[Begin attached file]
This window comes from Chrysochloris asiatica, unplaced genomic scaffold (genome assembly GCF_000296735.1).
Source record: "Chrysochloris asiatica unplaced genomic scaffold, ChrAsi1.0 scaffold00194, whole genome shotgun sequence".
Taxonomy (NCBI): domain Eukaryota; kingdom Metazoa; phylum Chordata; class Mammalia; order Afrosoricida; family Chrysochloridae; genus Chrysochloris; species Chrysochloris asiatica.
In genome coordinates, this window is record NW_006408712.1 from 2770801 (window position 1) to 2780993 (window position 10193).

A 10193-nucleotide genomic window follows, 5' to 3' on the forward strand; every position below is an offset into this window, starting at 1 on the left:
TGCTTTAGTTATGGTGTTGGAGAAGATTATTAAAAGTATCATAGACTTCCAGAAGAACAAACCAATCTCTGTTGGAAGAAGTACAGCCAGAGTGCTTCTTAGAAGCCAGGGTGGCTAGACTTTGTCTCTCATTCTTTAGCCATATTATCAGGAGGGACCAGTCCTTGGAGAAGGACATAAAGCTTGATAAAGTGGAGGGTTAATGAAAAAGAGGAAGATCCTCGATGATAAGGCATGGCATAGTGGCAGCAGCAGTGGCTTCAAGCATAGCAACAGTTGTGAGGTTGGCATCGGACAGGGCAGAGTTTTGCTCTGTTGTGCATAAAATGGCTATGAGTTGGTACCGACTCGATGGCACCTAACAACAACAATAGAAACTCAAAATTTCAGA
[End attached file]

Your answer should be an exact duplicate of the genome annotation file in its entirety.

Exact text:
This window comes from Chrysochloris asiatica, unplaced genomic scaffold (genome assembly GCF_000296735.1).
Source record: "Chrysochloris asiatica unplaced genomic scaffold, ChrAsi1.0 scaffold00194, whole genome shotgun sequence".
Taxonomy (NCBI): domain Eukaryota; kingdom Metazoa; phylum Chordata; class Mammalia; order Afrosoricida; family Chrysochloridae; genus Chrysochloris; species Chrysochloris asiatica.
In genome coordinates, this window is record NW_006408712.1 from 2770801 (window position 1) to 2780993 (window position 10193).

A 10193-nucleotide genomic window follows, 5' to 3' on the forward strand; every position below is an offset into this window, starting at 1 on the left:
TGCTTTAGTTATGGTGTTGGAGAAGATTATTAAAAGTATCATAGACTTCCAGAAGAACAAACCAATCTCTGTTGGAAGAAGTACAGCCAGAGTGCTTCTTAGAAGCCAGGGTGGCTAGACTTTGTCTCTCATTCTTTAGCCATATTATCAGGAGGGACCAGTCCTTGGAGAAGGACATAAAGCTTGATAAAGTGGAGGGTTAATGAAAAAGAGGAAGATCCTCGATGATAAGGCATGGCATAGTGGCAGCAGCAGTGGCTTCAAGCATAGCAACAGTTGTGAGGTTGGCATCGGACAGGGCAGAGTTTTGCTCTGTTGTGCATAAAATGGCTATGAGTTGGTACCGACTCGATGGCACCTAACAACAACAATAGAAACTCAAAATTTCAGA